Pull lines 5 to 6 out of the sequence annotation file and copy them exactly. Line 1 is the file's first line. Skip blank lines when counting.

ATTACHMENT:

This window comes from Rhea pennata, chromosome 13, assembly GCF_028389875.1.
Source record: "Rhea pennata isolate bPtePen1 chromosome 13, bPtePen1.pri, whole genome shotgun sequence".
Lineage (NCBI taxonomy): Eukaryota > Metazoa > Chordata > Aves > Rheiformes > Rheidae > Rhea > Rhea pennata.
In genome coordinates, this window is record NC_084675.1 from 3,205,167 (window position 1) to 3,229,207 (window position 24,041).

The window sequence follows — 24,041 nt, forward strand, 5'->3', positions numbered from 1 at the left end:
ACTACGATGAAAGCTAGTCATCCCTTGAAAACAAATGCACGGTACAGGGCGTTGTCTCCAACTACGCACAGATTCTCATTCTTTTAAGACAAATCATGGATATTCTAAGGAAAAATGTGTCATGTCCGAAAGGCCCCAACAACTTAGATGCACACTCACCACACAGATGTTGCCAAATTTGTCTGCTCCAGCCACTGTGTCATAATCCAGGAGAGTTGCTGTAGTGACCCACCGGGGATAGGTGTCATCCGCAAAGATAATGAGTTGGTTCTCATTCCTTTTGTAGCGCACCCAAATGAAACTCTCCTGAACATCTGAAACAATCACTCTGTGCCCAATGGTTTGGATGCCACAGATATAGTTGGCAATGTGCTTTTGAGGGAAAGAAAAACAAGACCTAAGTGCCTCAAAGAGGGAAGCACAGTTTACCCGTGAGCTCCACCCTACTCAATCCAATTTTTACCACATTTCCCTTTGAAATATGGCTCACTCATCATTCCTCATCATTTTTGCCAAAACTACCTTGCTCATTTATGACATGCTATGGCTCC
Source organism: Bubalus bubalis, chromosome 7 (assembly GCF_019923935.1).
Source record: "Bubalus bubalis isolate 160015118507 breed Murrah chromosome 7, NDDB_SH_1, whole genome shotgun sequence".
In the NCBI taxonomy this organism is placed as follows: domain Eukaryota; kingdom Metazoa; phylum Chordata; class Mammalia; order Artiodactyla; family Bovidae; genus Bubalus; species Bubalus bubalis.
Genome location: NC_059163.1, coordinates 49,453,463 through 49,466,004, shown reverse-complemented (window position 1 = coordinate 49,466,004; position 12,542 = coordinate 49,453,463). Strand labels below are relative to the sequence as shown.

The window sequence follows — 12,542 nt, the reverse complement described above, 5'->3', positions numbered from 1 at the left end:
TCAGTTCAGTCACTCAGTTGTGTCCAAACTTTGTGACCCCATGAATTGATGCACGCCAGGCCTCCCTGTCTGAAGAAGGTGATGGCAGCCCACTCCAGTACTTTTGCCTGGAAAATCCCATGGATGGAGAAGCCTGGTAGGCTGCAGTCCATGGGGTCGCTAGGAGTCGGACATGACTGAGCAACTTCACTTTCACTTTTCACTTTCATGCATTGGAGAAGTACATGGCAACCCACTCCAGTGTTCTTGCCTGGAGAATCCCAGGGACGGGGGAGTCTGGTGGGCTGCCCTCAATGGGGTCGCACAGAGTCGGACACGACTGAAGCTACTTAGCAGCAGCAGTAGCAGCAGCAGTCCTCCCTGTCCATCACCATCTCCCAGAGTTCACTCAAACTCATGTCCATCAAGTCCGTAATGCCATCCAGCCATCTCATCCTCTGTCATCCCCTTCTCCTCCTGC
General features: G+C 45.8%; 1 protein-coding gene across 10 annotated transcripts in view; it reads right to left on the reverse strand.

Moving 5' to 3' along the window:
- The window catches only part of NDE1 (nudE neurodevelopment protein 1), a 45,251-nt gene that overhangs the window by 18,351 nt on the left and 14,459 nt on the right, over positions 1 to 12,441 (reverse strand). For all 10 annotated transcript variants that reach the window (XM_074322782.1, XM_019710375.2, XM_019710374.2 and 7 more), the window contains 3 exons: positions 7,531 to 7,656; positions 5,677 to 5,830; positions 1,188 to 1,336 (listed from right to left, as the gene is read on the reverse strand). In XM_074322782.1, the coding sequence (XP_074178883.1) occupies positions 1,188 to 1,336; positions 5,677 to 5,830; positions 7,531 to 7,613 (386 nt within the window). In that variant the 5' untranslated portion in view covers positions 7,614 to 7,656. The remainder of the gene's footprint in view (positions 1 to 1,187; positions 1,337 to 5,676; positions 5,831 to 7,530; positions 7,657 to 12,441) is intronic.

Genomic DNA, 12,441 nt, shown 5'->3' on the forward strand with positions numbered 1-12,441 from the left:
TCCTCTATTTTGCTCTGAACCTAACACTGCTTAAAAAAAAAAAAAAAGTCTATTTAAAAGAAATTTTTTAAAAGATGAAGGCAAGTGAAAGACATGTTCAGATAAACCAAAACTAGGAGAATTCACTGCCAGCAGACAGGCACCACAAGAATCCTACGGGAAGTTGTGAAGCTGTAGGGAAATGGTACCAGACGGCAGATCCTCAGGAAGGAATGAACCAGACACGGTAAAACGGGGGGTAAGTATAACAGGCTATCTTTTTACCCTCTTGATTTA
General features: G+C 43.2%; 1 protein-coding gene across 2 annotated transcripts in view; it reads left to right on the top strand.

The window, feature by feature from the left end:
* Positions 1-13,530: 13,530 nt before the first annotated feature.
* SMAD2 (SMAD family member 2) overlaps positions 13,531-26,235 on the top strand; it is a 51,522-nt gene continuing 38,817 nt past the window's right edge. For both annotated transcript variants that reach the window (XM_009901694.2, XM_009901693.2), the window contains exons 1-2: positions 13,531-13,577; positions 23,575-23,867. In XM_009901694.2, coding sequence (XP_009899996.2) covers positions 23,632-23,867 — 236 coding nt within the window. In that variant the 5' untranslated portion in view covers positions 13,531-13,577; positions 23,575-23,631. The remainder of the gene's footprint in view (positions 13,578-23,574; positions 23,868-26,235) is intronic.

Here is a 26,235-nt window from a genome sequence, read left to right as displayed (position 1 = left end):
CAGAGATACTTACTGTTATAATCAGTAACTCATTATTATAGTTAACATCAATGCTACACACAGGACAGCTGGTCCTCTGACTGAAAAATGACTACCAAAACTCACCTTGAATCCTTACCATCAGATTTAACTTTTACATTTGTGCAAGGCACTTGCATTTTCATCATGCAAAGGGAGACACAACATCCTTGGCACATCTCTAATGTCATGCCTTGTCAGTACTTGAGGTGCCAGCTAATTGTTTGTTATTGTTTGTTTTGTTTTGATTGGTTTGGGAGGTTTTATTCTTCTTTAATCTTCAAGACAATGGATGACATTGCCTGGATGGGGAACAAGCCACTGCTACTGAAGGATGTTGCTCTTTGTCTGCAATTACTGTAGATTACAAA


The window sequence follows — 24,041 nt, forward strand, 5'->3', positions numbered from 1 at the left end:
ACTACGATGAAAGCTAGTCATCCCTTGAAAACAAATGCACGGTACAGGGCGTTGTCTCCAACTACGCACAGATTCTCATTCTTTTAAGACAAATCATGGATATTCTAAGGAAAAATGTGTCATGTCCGAAAGGCCCCAACAACTTAGATGCACACTCACCACACAGATGTTGCCAAATTTGTCTGCTCCAGCCACTGTGTCATAATCCAGGAGAGTTGCTGTAGTGACCCACCGGGGATAGGTGTCATCCGCAAAGATAATGAGTTGGTTCTCATTCCTTTTGTAGCGCACCCAAATGAAACTCTCCTGAACATCTGAAACAATCACTCTGTGCCCAATGGTTTGGATGCCACAGATATAGTTGGCAATGTGCTTTTGAGGGAAAGAAAAACAAGACCTAAGTGCCTCAAAGAGGGAAGCACAGTTTACCCGTGAGCTCCACCCTACTCAATCCAATTTTTACCACATTTCCCTTTGAAATATGGCTCACTCATCATTCCTCATCATTTTTGCCAAAACTACCTTGCTCATTTATGACATGCTATGGCTCC